How to sample

End-to-end tracing will have an effect on runtime and storage overhead no matter what you choose. For instance, if Google were to trace all web searches, despite its intelligent tracing implementation – Dapper – it would impose a 1.5% throughput penalty and add 16% to response time.8

I won’t go into detail, but there are essentially three basic approaches to sampling:

  • Head-based: a random sampling decision is made at the start of a workflow, and then follow it all the way through completion.9
  • Tail-based: the sampling decision is made at the end of a workflow, implying some caching going on. Tail-based sampling needs to be a bit more intelligent, but is particularly useful for tracing anomalistic behavior.10
  • Unitary: the sampling decision is made at the trace point itself (and therefore prevents the construction of a full workflow).10

Head-based is the simplest and ideal for performance profiling, and both head based and unitary are most often seen in current tracing system implementations. I’m not sure if there’s an open source tracing system that implements tail-based sampling.

What to visualize

What visualization you choose to look at depends on what you’re trying to figure out.

Gantt Charts

Example of a Gantt Chart

Example of Gantt Chart, Lynn Root, CC BY 4.0

Gantt charts are popular and definitely appealing, but only show requests from a single trace. You’ve definitely seen this type if you’ve looked at the network tab of your browser’s dev tools. Nearly all open source tracing tools provide this type of chart.

Request Flow Graph

Example of a Request Flow Chart

Example of a Request Flow Chart, adapted from “So, you want to trace your distributed system”, p15

When trying to get a sense of where a system’s bottlenecks are, a request flow graph (a.k.a. directed-acyclic graph) will show workflows as they are executed, and – unlike Gantt charts – can aggregate information of multiple requests of the same workflow.

Context Calling Tree

Example of a Context Calling Tree

Example of a Context Calling Tree, adapted from “So, you want to trace your distributed system”, p15

Another useful representation is a calling context tree in order to visualize multiple requests of different workflows. This reveals valid (and invalid) paths requests can take, best for creating a general understanding of system behavior.

Keep in mind

What the take away here is there’s a few things we need to consider when we trace a system:

What do I want to know?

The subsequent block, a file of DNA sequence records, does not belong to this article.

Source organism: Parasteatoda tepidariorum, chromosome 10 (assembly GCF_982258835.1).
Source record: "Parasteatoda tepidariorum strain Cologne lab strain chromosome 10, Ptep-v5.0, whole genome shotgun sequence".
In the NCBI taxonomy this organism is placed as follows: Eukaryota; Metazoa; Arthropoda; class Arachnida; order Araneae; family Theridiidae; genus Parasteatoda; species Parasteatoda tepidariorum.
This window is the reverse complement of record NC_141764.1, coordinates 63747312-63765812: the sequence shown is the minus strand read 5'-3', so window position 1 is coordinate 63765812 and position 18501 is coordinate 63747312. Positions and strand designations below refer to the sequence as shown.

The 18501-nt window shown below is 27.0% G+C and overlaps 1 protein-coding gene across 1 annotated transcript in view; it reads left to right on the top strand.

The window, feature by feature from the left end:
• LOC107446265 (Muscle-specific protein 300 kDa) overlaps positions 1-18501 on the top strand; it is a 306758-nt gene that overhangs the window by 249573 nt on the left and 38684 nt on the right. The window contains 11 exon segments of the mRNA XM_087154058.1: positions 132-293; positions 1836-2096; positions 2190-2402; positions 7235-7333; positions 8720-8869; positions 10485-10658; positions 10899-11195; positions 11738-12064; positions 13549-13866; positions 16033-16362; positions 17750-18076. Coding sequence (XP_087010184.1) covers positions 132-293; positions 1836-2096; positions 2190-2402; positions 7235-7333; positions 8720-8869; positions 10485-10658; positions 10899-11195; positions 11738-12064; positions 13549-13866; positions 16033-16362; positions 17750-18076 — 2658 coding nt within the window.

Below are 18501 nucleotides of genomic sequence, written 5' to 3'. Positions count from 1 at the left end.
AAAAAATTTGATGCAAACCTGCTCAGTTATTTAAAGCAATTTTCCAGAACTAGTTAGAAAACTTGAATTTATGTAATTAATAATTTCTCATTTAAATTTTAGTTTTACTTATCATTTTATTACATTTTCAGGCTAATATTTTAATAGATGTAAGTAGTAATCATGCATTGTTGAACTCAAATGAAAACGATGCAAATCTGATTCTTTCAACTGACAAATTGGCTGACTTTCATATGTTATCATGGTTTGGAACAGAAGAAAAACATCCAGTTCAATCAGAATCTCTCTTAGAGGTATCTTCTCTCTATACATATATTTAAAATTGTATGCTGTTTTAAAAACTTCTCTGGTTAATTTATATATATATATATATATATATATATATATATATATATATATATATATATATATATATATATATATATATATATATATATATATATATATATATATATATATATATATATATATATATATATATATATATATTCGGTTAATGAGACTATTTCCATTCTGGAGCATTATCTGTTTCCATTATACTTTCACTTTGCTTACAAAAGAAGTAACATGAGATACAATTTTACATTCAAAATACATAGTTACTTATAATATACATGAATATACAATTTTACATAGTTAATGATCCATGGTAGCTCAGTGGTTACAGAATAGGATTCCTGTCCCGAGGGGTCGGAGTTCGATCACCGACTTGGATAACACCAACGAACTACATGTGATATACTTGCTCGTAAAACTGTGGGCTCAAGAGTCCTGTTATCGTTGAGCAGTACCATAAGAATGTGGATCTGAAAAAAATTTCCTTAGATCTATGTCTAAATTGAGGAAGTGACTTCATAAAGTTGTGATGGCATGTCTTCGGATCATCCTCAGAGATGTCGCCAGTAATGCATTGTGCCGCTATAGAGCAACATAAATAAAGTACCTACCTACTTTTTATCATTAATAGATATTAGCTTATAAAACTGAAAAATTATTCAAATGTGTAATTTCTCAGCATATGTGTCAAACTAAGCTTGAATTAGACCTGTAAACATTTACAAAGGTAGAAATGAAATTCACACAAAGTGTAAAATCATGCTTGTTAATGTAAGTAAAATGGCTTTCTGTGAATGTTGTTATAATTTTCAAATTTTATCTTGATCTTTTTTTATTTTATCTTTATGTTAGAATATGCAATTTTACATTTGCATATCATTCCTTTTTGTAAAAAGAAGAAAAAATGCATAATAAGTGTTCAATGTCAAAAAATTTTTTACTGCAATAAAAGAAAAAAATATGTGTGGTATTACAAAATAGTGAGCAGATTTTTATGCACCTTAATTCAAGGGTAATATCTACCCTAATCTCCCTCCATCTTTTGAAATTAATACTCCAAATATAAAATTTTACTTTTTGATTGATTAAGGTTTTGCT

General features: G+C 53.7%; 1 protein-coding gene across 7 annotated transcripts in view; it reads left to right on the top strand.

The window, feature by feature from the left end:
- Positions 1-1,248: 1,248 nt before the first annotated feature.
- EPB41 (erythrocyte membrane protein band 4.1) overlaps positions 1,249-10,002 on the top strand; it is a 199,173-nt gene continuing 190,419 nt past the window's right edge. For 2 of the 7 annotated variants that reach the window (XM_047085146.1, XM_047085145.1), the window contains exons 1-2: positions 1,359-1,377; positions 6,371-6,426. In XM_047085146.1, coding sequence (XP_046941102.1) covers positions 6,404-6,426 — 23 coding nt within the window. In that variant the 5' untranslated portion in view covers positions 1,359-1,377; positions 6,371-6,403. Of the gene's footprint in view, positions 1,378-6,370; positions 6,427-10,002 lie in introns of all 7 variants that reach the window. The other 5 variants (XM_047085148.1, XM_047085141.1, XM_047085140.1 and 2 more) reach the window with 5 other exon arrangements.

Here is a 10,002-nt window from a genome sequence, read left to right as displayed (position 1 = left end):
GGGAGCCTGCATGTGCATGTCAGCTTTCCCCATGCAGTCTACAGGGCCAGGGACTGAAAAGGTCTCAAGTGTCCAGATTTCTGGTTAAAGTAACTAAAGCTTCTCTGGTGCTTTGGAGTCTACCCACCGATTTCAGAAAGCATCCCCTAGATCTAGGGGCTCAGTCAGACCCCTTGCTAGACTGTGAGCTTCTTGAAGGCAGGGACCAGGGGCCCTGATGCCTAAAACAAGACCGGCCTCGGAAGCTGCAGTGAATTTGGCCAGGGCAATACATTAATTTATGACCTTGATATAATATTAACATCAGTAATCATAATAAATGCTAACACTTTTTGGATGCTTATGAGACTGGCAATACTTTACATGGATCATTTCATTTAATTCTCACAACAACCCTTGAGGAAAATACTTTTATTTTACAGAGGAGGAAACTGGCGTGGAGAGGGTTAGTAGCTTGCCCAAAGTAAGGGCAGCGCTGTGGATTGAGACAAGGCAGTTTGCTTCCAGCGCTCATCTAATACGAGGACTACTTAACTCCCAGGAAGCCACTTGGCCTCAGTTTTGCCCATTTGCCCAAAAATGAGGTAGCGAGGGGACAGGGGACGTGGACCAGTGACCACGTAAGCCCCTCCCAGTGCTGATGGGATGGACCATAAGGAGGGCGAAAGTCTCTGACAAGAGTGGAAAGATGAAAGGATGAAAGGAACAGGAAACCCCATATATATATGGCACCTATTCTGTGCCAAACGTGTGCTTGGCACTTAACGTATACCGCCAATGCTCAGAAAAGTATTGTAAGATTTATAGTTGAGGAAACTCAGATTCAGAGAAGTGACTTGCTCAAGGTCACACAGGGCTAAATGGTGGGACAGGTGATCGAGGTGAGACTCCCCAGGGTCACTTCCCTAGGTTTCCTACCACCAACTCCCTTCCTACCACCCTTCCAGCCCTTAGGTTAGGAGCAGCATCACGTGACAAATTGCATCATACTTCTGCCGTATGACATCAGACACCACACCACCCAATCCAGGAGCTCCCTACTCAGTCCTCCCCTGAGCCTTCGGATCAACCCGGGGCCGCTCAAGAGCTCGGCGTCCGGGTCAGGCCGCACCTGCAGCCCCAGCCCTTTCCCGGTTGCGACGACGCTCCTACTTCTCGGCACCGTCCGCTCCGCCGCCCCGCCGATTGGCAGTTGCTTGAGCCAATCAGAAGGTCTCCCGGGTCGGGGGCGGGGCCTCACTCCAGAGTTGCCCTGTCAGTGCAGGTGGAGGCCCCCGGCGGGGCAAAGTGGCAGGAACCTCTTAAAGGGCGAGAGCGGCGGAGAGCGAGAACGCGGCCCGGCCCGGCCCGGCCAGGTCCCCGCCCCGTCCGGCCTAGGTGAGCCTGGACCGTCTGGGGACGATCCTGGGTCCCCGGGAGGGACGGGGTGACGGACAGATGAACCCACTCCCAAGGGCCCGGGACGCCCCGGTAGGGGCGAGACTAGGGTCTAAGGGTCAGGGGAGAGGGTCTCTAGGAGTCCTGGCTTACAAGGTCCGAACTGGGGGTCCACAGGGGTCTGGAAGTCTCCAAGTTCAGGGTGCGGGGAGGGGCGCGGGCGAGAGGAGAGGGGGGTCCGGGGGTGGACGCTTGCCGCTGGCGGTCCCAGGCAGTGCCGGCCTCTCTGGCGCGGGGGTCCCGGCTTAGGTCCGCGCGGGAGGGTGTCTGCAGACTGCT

You should have an understanding of what you want to do. What questions are you trying to answer with tracing?

Certainly, there may be other realizations and questions that come from tracing – for example, with Dapper, Google is able to audit systems for security, asserting only authorized components are talking to sensitive services11 – but without understanding what you’re trying to figure out, you may end up approaching your instrumenting incorrectly.

The answer to this question will help identify how to approach the causality – whether from the Trigger point of view, or submitter.

How much can I instrument?

Another important question: how much time can you put into instrumenting your system? Or can you even instrument all parts? This will inform the approach you can use to tracing, be it blackbox or not. If you can instrument all the components, it then becomes a question of what data should you propagate through an entire flow.

How much do I want to know?

And finally, how much of the flows do you want to understand? Do you want to understand all requests? Then be prepared to take a performance penalty on the service itself. And have fun storing all that data.

Is a percentage of flows okay? If so, then how to approach sampling is in your answer to the “what do I want to know” question. So for understanding performance, head based sampling is just fine.

You’ll also need to think about whether or not you want to capture the full flow of the request, of if you want to focus on a subset of the system. This will also affect your sampling approach.

Approach for performance analysis

With performance or steady-state problems, you’ll want to try and preserve the trigger causality rather than submitter as it shows the critical path to that bottleneck. Head-based sampling is fine as we don’t need intelligent sampling, and even with low sampling rates, we’re able to get a good idea of where our problem lies. And finally, a request flow graph here is ideal since we don’t care about anomalistic behavior. We want information of the big picture rather than looking into particular, individual workflows.

Improving performance:

Questions to ask yourself

Most often, once you’re tracing a system, the problem will reveal itself, as will the solution. But not always, so I have a few questions to ask yourself with figuring out how to improve a service’s performance. Of course, this isn’t an exhaustive list; it’s just to get you thinking.